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The jewel in the coast of Jávea is the cove known as Granadella. Two years after a dreadful fire, the environment is regaining life and green colour predominates little by little.

The coves gather the seductive essence of the coastline, more than any other overview of the sea. In Oliva Nova, we are right next to the best setting of coves in the eastern coast of Spain, some of them considered as the most exclusive coves from the Mediterranean Sea. From Denia to Pilar de la Horadada, the Costa Blanca covers 244 kilometres of beaches and also stunning coves. Distant places with crystal-clear water, wild spots, surrounded by nature. Most of them are beaches with river stones, others with fine white sand; but all of them are hidden under steep cliffs, where sometimes the sea is calm, sometimes rough by the wind. Places where closing your eyes, breathing deeply and wishing that moment lasts forever.

To reach the most impressive coves, you have to walk for a few minutes, go down steep stairways or reach them by sea, but the reward is worth the effort. Priceless pieces of art for instagramers, without a doubt.

Denia is the city that marks the beginning of the area known as Costa Blanca, from north to south, and it is the spot where the stunning Montgó massif sketches the beach area known as Les Rotes, only 20 minutes away from Oliva Nova. It is a long coarse-grained beach, with pebbles and rocks, where the sea flows together with the fresh water that filters through the hillside of the Montgó massif.

Beyond the Montgó, starts the richest area in coves from the Mediterranean Spanish coast. Jávea is the town with the widest range of beaches and coves from the whole province of Alicante. After the village, there are three capes pointing to Ibiza (Cap Prim, Cap Negre and Cabo de La Nao) which draw a rugged coastline, hosting amazing coves in the cliff face. Among them, the cove named as Portitxol stands out on the edge of an astonishing cliff. It looks like a painting, with its little white squared houses with blue doors, in front of the sea, surrounded by vegetation growing on the rocks and almost reaching the sea. On the horizon, there is the Portitxol Island. The cove can be accessed by car from the Cabo de la Nao road or descended on foot from the Mirador de la Cruz del Portitxol, walking along natural paths for about half an hour.

The jewel in the coast of Jávea is the cove known as Granadella. Two years after a dreadful fire, the environment is regaining life and green colour predominates little by little. It has been the setting for some film sequences (the latest being The cold light of day, starring Bruce Willis and Halle Berry). A secret paradise with crystal-clear water, colour contrast and magnificent rocks. On the top, from the Granadella road, there is the possibility of accessing its scenic viewpoint and, from the cove’s parking area, the hiking route to the Granadella Castle, a small fortification built on a hill.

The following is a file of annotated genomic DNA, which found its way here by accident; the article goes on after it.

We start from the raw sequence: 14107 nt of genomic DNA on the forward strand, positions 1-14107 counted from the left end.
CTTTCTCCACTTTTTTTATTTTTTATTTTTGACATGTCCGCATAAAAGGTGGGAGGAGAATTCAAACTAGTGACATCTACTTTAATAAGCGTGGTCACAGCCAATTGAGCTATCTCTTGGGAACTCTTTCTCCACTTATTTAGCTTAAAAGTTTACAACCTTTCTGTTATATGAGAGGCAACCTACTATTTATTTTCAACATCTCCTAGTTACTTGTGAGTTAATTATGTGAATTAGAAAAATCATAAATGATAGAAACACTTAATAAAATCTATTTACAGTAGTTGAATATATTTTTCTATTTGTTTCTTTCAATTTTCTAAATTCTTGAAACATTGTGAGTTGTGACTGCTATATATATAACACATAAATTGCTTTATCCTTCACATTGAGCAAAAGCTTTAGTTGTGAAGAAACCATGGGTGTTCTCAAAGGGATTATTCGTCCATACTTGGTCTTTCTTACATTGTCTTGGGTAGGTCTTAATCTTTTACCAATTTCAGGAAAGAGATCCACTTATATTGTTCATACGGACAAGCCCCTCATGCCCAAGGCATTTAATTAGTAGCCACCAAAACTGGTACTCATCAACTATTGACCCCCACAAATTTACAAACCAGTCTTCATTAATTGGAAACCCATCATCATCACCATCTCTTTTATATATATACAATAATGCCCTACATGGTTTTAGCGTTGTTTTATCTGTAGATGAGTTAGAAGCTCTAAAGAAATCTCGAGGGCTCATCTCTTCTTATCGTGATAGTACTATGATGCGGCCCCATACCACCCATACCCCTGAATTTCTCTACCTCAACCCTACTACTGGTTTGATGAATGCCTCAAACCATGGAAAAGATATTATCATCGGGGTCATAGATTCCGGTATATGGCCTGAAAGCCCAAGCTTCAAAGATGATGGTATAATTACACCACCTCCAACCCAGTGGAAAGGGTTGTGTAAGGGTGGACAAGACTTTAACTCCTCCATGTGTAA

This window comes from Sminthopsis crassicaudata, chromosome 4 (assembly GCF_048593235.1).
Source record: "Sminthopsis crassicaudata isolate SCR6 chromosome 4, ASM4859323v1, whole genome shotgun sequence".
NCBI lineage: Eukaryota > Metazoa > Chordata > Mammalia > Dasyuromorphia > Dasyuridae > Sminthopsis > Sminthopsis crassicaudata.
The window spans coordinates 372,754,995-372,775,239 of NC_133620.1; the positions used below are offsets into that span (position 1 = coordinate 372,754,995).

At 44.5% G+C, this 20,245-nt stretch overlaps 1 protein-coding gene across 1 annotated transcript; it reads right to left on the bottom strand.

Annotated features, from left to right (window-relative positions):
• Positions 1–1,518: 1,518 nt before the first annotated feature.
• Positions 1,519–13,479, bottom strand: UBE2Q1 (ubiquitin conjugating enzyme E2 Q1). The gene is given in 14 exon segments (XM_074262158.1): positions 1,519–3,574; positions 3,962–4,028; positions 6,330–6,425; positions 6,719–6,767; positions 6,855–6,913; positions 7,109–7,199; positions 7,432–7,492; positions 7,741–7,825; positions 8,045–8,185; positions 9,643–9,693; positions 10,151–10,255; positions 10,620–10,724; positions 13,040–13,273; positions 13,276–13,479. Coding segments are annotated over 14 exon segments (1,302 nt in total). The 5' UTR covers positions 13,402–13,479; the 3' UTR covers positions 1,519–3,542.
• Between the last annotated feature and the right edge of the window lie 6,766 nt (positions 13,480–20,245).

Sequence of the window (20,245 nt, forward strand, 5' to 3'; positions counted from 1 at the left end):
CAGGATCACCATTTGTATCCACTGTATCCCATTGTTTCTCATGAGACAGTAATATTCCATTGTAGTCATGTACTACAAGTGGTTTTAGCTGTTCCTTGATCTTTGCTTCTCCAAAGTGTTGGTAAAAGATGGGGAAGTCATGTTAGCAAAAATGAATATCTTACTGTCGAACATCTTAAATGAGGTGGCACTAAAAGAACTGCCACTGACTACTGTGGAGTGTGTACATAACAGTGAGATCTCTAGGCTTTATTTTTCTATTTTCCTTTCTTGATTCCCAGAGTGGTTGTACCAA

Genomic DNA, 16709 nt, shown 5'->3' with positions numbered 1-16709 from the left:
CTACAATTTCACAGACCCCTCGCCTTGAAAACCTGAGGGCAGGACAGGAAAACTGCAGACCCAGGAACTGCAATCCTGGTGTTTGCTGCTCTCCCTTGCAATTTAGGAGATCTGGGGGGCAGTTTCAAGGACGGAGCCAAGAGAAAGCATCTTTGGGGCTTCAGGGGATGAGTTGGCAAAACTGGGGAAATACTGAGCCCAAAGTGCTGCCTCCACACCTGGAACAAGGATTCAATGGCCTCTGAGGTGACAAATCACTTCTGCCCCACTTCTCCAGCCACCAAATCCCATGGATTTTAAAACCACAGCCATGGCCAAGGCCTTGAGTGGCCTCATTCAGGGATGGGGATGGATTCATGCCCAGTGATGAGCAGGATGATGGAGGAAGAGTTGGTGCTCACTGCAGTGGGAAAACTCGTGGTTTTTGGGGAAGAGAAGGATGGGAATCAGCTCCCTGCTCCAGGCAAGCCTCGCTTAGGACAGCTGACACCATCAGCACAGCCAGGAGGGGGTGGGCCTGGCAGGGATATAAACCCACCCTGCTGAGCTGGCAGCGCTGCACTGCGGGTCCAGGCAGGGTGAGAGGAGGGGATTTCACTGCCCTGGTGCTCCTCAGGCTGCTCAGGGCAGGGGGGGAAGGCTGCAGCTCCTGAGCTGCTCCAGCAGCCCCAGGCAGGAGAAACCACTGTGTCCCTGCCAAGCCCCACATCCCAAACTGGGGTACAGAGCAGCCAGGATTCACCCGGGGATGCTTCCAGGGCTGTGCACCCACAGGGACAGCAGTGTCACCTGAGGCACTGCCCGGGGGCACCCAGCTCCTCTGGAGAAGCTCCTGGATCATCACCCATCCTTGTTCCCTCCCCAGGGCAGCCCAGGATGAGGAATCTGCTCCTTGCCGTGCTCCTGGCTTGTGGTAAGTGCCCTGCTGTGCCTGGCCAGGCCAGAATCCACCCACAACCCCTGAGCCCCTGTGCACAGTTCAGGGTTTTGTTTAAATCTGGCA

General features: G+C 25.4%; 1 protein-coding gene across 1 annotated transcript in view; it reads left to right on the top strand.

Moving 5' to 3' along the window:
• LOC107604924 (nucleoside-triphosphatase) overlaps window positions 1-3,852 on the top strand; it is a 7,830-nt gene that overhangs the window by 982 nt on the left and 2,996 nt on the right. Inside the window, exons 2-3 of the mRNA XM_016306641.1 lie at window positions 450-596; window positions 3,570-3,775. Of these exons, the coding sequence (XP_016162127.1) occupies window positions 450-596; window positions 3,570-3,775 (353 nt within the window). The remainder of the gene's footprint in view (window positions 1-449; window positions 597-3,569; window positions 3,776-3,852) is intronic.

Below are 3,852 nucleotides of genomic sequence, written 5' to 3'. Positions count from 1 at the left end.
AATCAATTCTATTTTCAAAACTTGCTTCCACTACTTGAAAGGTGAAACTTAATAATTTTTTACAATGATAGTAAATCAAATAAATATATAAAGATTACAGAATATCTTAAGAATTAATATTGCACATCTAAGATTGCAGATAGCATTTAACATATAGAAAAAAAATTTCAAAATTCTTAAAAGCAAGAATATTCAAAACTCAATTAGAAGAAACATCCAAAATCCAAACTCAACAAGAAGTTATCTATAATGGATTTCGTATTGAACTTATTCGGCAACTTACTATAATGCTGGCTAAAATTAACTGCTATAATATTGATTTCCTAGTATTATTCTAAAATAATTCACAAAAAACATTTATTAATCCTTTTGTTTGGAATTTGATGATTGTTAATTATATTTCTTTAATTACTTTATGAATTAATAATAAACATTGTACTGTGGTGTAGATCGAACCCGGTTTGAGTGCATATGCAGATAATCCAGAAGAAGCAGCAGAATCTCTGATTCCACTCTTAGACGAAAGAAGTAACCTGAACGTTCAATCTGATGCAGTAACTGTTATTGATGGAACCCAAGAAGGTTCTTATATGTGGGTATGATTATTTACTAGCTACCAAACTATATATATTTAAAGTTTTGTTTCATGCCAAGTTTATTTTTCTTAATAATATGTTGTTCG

Only two kilometres away and also by the cape known as Cabo de la Nao, the cove known as Ambolo is the furthest virgin cove. A world apart. Up to the point that access by car is restricted. There is a staircase cut out of the rocks to access the beach. It owes its name to the watchtower built in the 16th century, whose function was surveillance and maritime defence from pirate attacks.

After crossing Jávea, the Costa Blanca area presents one of its nicest coves: Cala Moraig. Apart from the beautiful landscape, it is accessible by car arriving almost as far as the beach. Besides, it is a wide cove. The access from Benitatxell, right behind the Puig Llorença massif, flows towards the residential area known as Cumbre del Sol. Once the summit is reached by road, the extraordinary descent towards the cove is exciting. This tiny but exceptional enclave in a landscape of cliffs, pebbly and with turquoise blue water, offers a spectacular landscape. Due to the quality of the seabed, it is a mecca for diving enthusiasts. There it is an aquatic cave-like room known as “Cova dels Arcs”, sculpted by the drainage of a karst system with two stone arches chiselled by the mere action of waves.

Between the towns of Moraira (district of Benissa) and Calpe, there is another delightful stretch of coast. Some of the most attractive coves in the Costa Blanca come and go in just 20 kilometres. No matter if they are sandy, pebbled or with boulders, they all have crystal-clear water which allows seeing the excellent rocky bottoms hidden under it. Els Pinets, a small but fascinating cove, with views to the Peñón de Ifach; L’Andragó, Baladrar, Advocat and Fustera are the four most attractive coves. The coastal road leading to Calpe allows getting to the coves flanking the impressive crag. On the north face, the so-called Cala del Penyal is attractive because of its views and the quality of its deep blue water.

The natural show goes on towards Altea and Benidorm. The cove known as Cala del Tio Ximo, located between steep cliffs, becomes the counterpoint to the vast sandy beaches in Benidorm. Its location between cliffs grants it of a huge beauty, its crystal-clear water and the wonderful rocky seabed turn it into the perfect place for snorkelling. The cove combines pebbles and gravel; however, the sandy floor allows enjoying the swim. Right next to it, lying at the foot of the Sierra Helada, there is the cove known as La Almadrava in a unique natural environment.

Coves of all sizes and colours where the sea goes into the land and draws a round shape.

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